• will we need additional classrooms and additional lecture theatre buildings if students will be spending up to half their time studying online or in flipped classes?
  • do we have enough learning areas where large numbers of students can work in small groups and can then quickly reconvene?
  • do we have the technical facilities that will allow students seamlessly to work and study both face-to-face and online, and to share and capture the work when working physically together on campus?
  • would we be better investing in the re-design of existing space rather than building new learning spaces?

What is clear is that institutions now need to do some hard thinking about online learning, its likely impact on campus teaching, and above all what kind of campus experience we want students to have when they can do much of their studying online. It is this thinking that should shape our investment in buildings, desks and chairs.

9.5.4 Re-thinking the role of the campus

If we accept the principle of equal substitution for many academic purposes, then this brings us back to the student on the bus question. If students can learn most things equally well (and more conveniently) online, what can we offer them on campus that will make the bus journey worthwhile? This is the real challenge that online learning presents.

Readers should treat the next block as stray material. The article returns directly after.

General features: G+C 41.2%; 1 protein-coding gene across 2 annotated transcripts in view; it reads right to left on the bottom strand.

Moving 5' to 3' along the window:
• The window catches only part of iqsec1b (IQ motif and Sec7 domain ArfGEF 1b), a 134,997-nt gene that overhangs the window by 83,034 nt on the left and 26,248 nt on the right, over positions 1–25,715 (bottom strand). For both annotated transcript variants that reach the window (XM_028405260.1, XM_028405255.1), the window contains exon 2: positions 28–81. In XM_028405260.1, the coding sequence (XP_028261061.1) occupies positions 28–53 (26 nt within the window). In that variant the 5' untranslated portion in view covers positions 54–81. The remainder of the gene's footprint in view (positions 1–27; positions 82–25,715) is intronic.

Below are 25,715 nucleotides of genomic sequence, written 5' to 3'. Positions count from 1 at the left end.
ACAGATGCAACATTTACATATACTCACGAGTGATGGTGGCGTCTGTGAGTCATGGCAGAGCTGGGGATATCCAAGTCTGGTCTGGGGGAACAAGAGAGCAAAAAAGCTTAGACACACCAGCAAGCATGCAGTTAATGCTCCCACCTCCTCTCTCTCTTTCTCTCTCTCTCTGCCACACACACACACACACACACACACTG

It is not just a question of what teaching activities need to be done in a face-to-face class or lab, but the whole cultural and social purpose of a school, college or university. Students in many of our large, urban universities have become commuters, coming in just for their lectures, maybe using the learning commons between lectures, getting a bite to eat, then heading home. As we have ‘massified’ our universities, the broader cultural aspects have been lost.

Online and hybrid learning provides a chance to re-think the role and purpose of the whole campus, as well as what we should be doing in classrooms when students have online learning available any time and anywhere. Of course we could just close up shop and move everything online (and save a great deal of money), but we should at least explore what would be lost before doing that.

Key Takeaways